SoftBank has walked away from buying $3bn (£2.4bn) of WeWork stock. 

Source: Shutterstock/Mitch Hutchinson

The planned purchase was part of the multi-billion rescue package it agreed with the business last year. 

The Japanese conglomerate last month warned that it might make a U-turn on buying the shares in light of an ongoing investigation by the US government into WeWork. 

The payment for the shares had a 1 April closing date and would have gone to the selling shareholders. Almost $1bn of that would have gone to WeWork founder and former chief executive Adam Neumann. 

In a statement this morning SoftBank senior vice president and chief legal officer Rob Townsend said the business remained “fully committed to the success of WeWork”. 

“The tender offer was an offer to buy shares directly from other major stockholders and its termination has no impact on WeWork’s operations or customers. The tender offer closing was conditioned on the satisfaction of certain closing conditions the parties agreed to in October of last year for SoftBank’s protection. Several of those conditions were not met, leaving SoftBank no choice but to terminate the tender offer,” he said.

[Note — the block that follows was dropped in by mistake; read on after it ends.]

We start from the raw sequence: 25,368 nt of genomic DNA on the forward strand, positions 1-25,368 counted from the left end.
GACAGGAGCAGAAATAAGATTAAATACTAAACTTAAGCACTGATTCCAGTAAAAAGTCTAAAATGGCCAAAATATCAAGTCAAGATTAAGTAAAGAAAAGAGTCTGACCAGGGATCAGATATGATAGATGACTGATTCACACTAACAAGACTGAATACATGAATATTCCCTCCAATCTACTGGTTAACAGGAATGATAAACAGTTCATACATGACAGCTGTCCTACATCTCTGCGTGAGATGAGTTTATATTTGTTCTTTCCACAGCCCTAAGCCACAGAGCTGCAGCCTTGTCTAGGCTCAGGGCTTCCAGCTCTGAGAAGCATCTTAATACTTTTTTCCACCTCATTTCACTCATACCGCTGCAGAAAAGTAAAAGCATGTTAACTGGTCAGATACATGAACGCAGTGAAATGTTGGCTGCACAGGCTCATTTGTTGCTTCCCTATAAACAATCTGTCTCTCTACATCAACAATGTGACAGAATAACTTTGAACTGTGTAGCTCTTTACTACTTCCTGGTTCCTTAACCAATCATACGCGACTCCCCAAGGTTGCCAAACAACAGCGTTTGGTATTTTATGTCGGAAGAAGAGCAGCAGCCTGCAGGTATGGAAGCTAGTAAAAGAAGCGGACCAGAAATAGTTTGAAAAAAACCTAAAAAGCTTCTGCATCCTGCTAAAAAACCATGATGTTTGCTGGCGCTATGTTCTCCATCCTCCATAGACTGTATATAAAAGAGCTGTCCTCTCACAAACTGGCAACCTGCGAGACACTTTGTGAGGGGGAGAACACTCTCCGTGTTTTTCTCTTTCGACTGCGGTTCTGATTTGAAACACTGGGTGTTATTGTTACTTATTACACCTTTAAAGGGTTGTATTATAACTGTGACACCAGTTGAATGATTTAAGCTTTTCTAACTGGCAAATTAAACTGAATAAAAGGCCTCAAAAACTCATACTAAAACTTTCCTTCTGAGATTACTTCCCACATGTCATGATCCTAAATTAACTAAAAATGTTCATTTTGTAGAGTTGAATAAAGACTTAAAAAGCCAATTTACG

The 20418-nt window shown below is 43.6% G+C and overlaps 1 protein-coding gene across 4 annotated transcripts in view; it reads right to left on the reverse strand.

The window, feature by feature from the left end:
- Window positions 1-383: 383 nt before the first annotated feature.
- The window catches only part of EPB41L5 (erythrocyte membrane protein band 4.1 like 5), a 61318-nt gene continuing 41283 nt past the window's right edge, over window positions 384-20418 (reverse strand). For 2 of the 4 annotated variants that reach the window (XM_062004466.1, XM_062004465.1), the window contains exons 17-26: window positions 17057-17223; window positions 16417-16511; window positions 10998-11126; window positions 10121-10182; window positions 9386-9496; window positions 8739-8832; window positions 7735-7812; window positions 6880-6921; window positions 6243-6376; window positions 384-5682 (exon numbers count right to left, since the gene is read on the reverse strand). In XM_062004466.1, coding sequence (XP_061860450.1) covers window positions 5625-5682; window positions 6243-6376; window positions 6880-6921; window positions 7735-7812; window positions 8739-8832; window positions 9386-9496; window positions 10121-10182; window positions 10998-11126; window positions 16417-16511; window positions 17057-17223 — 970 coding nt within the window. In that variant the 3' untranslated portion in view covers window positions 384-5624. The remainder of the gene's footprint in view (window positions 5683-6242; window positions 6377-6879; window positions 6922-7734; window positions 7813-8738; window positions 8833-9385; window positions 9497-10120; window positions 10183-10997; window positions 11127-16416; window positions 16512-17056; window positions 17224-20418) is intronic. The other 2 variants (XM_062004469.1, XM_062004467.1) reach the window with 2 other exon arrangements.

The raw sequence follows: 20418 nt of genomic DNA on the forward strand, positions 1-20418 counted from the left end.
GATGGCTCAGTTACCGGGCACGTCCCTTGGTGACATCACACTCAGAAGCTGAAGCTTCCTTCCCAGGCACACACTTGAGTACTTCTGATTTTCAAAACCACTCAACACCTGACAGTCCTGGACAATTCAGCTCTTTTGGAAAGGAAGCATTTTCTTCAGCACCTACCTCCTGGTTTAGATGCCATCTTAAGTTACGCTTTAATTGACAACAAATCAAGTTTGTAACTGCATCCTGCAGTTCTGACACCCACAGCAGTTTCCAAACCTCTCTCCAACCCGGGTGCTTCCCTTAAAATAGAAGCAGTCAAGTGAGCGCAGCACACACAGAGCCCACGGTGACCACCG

SoftBank listed a number of unfulfilled conditions of the deal including failure to roll up WeWork’s Chinese joint venture, failure to obtain anti-trust approvals and the existance of multiple criminal and civil legal proceedings.

A member of a special committee from WeWork’s board of directors told Reuters that it was “surprised and disappointed” that the tender offer had been retracted and added that it would “evaluate all of its legal options, including litigation”. 

The news came as Bloomberg reported the flexible office provider was seeking 30% rent cuts with landlords across the globe in response to the coronavirus pandemic, which has left its offices virtually empty in recent weeks.